|today.ninemsm.con.au - Wednesday 7 February, 2007
Easing traffic chaos
Channel 9 - Wednesday February 7, 2007
The Courier Mail reported yesterday that Brisbane City Council's Climate Change Taskforce recommended closing city streets to traffic in an effort to combat climate change and ease traffic congestion.
Brisbane City Council has since rejected the story saying they have no plans to cordon off city streets but it does raise the issue, how do we improve CBD traffic congestion and help the environment?
Federal Labor MP for the Sydney seat of Kingsford-Smith, Peter Garrett, says we could follow the example of other cities around the world by looking to implement a range of measures, rather than immediately dismissing the idea.
He believes we are not doing enough to cut down levels of congestion, and questions the lack of pursuit of light rail and other public transport investment.
Mr Garrett believes such a tax could become a class issue in that only the rich could afford to drive into the central business district (CBD) area, and says this may be a reason why the State Government has been quick to reject the idea.
The NSW State Government says it's not considering congestion tax, even though the results of a six year old R.T.A study shows Sydneysiders might accept a congestion tax if it resulted in less traffic.
In London a congestion tax was introduced in 2003. Registered car owners must pay eight pounds when their car enters, leaves or moves around within the congestion charge zone between 7am and 6.30pm.
The Bureau of Transport and Regional Economics (BTRE) predicts that in the next 15 years traffic congestion will worsen three-fold on Australia’s roads.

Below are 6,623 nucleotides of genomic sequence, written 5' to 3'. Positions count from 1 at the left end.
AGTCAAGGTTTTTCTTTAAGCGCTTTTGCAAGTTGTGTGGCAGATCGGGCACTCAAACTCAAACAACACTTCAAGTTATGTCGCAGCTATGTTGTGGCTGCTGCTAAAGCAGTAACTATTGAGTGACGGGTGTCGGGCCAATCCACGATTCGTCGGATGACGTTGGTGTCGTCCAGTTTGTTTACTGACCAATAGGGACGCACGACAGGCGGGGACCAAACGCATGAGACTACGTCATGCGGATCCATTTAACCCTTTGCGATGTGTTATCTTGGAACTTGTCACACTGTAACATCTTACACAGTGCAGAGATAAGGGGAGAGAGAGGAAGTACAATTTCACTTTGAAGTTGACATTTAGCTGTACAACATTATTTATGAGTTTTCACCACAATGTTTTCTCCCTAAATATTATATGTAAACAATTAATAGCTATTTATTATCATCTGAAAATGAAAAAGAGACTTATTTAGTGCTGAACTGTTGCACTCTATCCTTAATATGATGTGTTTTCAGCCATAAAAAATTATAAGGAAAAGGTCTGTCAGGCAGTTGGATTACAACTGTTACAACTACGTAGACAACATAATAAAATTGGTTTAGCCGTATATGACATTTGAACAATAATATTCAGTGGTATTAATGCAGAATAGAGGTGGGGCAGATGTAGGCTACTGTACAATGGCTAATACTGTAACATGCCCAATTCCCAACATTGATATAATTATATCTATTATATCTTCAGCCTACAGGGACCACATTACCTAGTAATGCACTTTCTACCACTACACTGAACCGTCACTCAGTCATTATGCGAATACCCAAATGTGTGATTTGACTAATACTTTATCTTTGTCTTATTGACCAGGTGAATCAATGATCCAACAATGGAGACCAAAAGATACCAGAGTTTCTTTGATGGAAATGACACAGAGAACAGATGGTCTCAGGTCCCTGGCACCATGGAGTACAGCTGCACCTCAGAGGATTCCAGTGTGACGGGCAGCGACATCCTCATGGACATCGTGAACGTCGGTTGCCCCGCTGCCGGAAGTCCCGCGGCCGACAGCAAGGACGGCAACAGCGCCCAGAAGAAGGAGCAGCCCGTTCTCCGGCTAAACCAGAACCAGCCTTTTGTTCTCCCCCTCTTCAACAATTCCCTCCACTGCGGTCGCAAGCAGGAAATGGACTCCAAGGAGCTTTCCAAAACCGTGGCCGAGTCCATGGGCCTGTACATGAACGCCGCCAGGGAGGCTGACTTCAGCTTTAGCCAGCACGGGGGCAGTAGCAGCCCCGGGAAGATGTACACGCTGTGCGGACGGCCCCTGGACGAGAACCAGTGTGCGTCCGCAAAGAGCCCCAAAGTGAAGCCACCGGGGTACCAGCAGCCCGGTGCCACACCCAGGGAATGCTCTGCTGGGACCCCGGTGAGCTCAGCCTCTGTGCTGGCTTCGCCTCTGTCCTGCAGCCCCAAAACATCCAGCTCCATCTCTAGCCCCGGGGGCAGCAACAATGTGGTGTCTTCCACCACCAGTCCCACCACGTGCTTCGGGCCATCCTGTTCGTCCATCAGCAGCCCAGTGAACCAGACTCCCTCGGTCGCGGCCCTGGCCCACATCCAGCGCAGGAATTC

Harold Scruby from the Pedestrian Council of Australia says he’d like to see congestion taxes introduced to all approaches to all central business districts across the country.
He says the tax is needed to spread traffic flow as much as possible, and to smooth out peak periods.
Mr Scruby says in an ideal world it'd be great to offer incentives, such as $2 less for every passenger you have in your car, but he says the problem with electronic tolling is there's no way to tell how many people are in each car.
There are also several alternatives to a congestion tax that can help ease congestion and help the environment.
"We've also got to look at ways of rewarding people who don't use a car at all. Why is it that someone who has a motor vehicle, getting cars instead of a salary increase, should be rewarded? We should be rewarding people who use public transport."
He says a way of doing this is for companies to get behind this, and give those who don't drive credit for public transport, such as paying for their yearly transport fees instead of giving them a company car, and a car space.
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